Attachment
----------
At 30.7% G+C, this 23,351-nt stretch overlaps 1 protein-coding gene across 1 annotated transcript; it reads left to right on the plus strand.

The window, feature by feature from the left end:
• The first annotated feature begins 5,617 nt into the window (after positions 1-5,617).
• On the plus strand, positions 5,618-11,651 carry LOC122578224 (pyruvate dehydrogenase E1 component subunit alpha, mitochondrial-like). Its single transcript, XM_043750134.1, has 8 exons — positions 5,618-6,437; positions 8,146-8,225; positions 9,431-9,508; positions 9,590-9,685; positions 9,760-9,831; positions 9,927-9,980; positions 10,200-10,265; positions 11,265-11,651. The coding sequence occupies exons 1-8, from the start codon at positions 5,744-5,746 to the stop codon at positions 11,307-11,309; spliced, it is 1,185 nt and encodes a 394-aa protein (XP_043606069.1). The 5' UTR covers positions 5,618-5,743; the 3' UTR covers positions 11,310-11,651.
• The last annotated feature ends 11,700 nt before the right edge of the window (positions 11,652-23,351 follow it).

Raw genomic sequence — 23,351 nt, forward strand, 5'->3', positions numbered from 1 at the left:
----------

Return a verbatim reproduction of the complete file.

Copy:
At 30.7% G+C, this 23,351-nt stretch overlaps 1 protein-coding gene across 1 annotated transcript; it reads left to right on the plus strand.

The window, feature by feature from the left end:
• The first annotated feature begins 5,617 nt into the window (after positions 1-5,617).
• On the plus strand, positions 5,618-11,651 carry LOC122578224 (pyruvate dehydrogenase E1 component subunit alpha, mitochondrial-like). Its single transcript, XM_043750134.1, has 8 exons — positions 5,618-6,437; positions 8,146-8,225; positions 9,431-9,508; positions 9,590-9,685; positions 9,760-9,831; positions 9,927-9,980; positions 10,200-10,265; positions 11,265-11,651. The coding sequence occupies exons 1-8, from the start codon at positions 5,744-5,746 to the stop codon at positions 11,307-11,309; spliced, it is 1,185 nt and encodes a 394-aa protein (XP_043606069.1). The 5' UTR covers positions 5,618-5,743; the 3' UTR covers positions 11,310-11,651.
• The last annotated feature ends 11,700 nt before the right edge of the window (positions 11,652-23,351 follow it).

Raw genomic sequence — 23,351 nt, forward strand, 5'->3', positions numbered from 1 at the left: